Thursday, December 13, 2012

Because God Tells Me So; Do Jews Have a “Historic Right” to Israel?

By Shaul Magid
Originally posted 12/10/12 at Religion Dispatches

The cabinet on Sunday unanimously passed a resolution completely rejecting the UN decision Thursday to upgrade the Palestinians to non-state observer status. “The Jewish people have natural, historical and legal rights to its homeland with its eternal capital Jerusalem,” the resolution stated.Jerusalem Post, Dec. 2, 2012  

Khaled Meshaal, the Hamas leader in exile, has rejected any concessions over a future Palestine state at a rally marking the 25th anniversary of the armed Palestinian group... “Palestine is our land and nation from the [Mediterranean] sea to the [Jordan] river, from north to south, and we cannot cede an inch or any part of it,” he said.Al Jazeera, Dec. 9, 2012

Last week B’nai Jeshurun (a.k.a. BJ), an independent progressive synagogue in Manhattan, made the front page of the New York Times after its leadership sent a membership-wide email applauding the UN vote granting Palestinians non-member “state” status. While it predictably met with mixed reactions, it became the most visible American synagogue to break ranks with the pro-Israel lobby protesting the UN vote.

A few days later the Reform Movement issued a statement criticizing the Israeli government’s decision to revive settlement construction in the E1 area of the West Bank. This has long been considered a “red line” by the U.S. and other states friendly to Israel in that it would geographically make a two-state solution (with East Jerusalem as the Palestinian capital) impossible.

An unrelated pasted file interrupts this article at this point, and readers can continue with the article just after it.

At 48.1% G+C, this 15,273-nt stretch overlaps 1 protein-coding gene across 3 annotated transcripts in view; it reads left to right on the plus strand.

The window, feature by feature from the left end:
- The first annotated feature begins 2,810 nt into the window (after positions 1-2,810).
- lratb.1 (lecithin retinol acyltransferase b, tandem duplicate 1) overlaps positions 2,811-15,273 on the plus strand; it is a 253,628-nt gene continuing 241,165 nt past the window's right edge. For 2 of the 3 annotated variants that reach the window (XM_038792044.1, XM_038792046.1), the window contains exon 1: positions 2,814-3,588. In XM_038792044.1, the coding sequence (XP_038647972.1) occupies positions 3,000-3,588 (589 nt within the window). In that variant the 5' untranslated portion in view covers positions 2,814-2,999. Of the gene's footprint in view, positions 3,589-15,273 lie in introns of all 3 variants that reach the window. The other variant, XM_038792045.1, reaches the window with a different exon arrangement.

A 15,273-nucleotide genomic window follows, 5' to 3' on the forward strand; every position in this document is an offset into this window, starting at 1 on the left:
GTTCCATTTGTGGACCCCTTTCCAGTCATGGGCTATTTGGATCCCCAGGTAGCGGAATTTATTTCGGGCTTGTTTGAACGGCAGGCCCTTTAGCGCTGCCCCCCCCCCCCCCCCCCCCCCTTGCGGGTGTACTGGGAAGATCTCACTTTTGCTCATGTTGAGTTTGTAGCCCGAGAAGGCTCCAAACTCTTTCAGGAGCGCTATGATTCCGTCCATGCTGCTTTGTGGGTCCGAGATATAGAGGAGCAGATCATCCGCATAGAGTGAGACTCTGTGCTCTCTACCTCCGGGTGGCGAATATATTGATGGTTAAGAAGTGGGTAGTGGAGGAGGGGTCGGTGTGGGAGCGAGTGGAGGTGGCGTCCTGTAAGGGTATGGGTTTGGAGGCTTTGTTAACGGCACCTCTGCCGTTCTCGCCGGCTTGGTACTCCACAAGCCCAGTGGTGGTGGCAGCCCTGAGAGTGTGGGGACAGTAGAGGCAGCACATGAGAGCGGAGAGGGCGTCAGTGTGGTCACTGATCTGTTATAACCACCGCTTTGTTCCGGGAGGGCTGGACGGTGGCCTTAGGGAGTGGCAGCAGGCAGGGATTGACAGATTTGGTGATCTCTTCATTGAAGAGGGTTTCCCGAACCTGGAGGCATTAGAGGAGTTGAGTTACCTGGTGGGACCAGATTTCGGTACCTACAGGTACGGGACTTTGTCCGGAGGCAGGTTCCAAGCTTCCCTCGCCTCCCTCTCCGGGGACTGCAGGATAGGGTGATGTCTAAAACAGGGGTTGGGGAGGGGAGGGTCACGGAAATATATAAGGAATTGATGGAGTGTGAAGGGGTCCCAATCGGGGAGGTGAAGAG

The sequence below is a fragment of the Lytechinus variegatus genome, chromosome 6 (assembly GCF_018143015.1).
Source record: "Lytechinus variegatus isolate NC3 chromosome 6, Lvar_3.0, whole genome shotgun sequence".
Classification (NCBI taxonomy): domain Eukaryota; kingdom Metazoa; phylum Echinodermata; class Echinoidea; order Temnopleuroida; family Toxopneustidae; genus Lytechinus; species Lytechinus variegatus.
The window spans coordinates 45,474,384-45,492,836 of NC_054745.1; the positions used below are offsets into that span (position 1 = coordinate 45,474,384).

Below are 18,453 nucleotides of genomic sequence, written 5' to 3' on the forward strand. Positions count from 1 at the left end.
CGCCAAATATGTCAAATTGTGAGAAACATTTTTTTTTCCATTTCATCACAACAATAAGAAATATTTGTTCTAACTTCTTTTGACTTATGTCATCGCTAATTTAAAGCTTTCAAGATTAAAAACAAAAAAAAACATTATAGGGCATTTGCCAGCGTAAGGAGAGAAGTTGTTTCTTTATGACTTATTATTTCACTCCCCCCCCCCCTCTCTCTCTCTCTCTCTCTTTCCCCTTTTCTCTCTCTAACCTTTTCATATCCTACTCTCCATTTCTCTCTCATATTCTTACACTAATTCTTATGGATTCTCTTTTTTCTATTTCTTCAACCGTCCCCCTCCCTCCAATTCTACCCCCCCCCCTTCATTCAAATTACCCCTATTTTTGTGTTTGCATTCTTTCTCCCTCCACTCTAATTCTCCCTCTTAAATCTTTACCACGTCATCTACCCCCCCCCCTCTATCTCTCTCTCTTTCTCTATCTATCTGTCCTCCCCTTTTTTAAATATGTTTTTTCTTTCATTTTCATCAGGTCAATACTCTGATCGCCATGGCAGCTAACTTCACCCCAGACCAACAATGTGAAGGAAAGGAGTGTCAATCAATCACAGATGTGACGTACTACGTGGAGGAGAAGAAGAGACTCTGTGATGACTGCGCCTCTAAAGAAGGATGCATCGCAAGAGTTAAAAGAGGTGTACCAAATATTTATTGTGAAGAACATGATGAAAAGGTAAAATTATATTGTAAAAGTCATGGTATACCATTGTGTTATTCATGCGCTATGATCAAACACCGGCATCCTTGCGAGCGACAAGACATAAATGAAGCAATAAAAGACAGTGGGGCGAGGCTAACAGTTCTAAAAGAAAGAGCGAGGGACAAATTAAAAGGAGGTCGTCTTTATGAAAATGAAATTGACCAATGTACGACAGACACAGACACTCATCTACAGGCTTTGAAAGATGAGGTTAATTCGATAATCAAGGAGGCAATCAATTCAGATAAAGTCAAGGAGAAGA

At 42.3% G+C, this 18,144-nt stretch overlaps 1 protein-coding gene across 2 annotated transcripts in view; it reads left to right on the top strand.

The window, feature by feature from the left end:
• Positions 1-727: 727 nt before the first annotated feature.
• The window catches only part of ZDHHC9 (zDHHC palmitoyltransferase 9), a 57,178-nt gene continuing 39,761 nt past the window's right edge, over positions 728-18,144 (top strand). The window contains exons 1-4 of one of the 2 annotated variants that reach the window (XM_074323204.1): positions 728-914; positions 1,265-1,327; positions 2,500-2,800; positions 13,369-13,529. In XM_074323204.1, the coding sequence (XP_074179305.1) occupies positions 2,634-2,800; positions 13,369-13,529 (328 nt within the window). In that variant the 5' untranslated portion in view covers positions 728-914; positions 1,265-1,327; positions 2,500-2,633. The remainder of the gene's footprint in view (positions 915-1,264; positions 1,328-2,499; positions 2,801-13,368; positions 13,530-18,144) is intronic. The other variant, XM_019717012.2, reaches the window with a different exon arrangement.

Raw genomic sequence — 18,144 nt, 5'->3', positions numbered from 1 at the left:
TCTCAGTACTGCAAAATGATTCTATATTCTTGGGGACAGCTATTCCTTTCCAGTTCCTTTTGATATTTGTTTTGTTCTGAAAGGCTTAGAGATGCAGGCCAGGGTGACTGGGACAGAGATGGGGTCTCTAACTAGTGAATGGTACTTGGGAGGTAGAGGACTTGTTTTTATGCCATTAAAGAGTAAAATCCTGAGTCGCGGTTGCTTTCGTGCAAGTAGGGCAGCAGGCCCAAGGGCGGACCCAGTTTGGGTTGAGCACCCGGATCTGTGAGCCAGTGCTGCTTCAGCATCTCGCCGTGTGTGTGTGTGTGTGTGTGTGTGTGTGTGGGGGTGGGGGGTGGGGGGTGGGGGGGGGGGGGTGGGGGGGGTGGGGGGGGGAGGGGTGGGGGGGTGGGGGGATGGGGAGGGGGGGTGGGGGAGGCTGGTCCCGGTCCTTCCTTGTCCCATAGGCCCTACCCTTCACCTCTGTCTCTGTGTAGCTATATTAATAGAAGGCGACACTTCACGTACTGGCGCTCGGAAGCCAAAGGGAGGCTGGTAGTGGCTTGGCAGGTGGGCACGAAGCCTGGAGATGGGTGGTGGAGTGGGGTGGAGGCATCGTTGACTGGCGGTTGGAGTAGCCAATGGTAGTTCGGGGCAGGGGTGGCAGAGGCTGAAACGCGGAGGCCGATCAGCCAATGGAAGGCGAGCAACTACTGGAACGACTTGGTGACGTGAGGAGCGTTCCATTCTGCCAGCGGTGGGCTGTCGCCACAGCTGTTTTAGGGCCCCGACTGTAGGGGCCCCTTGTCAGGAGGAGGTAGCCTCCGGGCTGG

Back in November, in a Times of Israel blog post, Rabbi Dr. Daniel Gordis, Senior Vice-president of the Shalem Center in Jerusalem and self-appointed “defender of Israel,” penned a scathing critique of a letter written by Rabbi Sharon Brous to her congregation IKAR in Los Angeles. Brous, Gordis’ former student, had “dared” to express sympathy and concern for Gazan civilian casualties of Israeli air strikes as she had for Israeli victims of Palestinian rocket fire. “At the same time, supporting Israel’s right to protect and defend itself does not diminish the reality that the Palestinian people are also children of God, whose suffering is real and undeniable,” she wrote in a rather temperate acknowledgment of human suffering that apparently crossed a “red line” resulting in Gordis’ accusation that Brous has somehow “abandoned” her people.

These three communiques arguably mark a significant fissure in American Jewish institutional support of Israeli polices and has ignited robust debate among American Jews as to their responsibility and allegiance to Israel as Americans and as Jews. As significant as the criticisms are, each reiterates the love of, and commitment to, Israel as an essential part of American Jewish identity. A number of factors contribute to this commitment, and they’ve shifted over the past few decades. Among the most tangled and oft-cited, however, is the claim, made by both Jews (inside and outside Israel) and Palestinians, that their people have a “historic right” to this contested land.

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